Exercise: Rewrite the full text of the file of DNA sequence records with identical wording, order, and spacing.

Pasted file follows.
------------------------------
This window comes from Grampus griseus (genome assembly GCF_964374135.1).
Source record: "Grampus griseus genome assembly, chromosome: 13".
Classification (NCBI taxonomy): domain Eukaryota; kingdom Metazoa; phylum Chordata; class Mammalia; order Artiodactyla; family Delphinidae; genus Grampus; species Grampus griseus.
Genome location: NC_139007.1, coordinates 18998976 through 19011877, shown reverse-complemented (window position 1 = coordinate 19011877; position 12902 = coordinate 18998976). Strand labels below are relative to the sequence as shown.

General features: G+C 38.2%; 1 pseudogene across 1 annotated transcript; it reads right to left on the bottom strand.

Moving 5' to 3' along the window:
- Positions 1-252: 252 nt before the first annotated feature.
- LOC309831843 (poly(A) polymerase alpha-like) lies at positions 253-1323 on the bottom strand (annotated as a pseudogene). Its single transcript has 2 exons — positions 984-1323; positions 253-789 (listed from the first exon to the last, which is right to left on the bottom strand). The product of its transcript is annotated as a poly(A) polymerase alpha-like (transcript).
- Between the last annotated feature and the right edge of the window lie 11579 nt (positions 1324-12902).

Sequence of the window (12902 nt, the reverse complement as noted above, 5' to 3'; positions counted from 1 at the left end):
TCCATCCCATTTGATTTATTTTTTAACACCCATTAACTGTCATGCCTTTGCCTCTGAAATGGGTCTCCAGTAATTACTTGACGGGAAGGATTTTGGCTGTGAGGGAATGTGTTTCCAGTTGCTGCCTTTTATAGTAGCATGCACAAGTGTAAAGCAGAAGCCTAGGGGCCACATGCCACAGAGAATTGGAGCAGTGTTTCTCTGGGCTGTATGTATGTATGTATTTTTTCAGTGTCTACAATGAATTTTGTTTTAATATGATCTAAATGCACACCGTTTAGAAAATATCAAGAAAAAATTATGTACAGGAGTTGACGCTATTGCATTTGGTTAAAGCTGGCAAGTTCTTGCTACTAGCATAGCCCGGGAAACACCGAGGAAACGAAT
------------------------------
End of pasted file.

This window comes from Grampus griseus (genome assembly GCF_964374135.1).
Source record: "Grampus griseus genome assembly, chromosome: 13".
Classification (NCBI taxonomy): domain Eukaryota; kingdom Metazoa; phylum Chordata; class Mammalia; order Artiodactyla; family Delphinidae; genus Grampus; species Grampus griseus.
Genome location: NC_139007.1, coordinates 18998976 through 19011877, shown reverse-complemented (window position 1 = coordinate 19011877; position 12902 = coordinate 18998976). Strand labels below are relative to the sequence as shown.

General features: G+C 38.2%; 1 pseudogene across 1 annotated transcript; it reads right to left on the bottom strand.

Moving 5' to 3' along the window:
- Positions 1-252: 252 nt before the first annotated feature.
- LOC309831843 (poly(A) polymerase alpha-like) lies at positions 253-1323 on the bottom strand (annotated as a pseudogene). Its single transcript has 2 exons — positions 984-1323; positions 253-789 (listed from the first exon to the last, which is right to left on the bottom strand). The product of its transcript is annotated as a poly(A) polymerase alpha-like (transcript).
- Between the last annotated feature and the right edge of the window lie 11579 nt (positions 1324-12902).

Sequence of the window (12902 nt, the reverse complement as noted above, 5' to 3'; positions counted from 1 at the left end):
TCCATCCCATTTGATTTATTTTTTAACACCCATTAACTGTCATGCCTTTGCCTCTGAAATGGGTCTCCAGTAATTACTTGACGGGAAGGATTTTGGCTGTGAGGGAATGTGTTTCCAGTTGCTGCCTTTTATAGTAGCATGCACAAGTGTAAAGCAGAAGCCTAGGGGCCACATGCCACAGAGAATTGGAGCAGTGTTTCTCTGGGCTGTATGTATGTATGTATTTTTTCAGTGTCTACAATGAATTTTGTTTTAATATGATCTAAATGCACACCGTTTAGAAAATATCAAGAAAAAATTATGTACAGGAGTTGACGCTATTGCATTTGGTTAAAGCTGGCAAGTTCTTGCTACTAGCATAGCCCGGGAAACACCGAGGAAACGAAT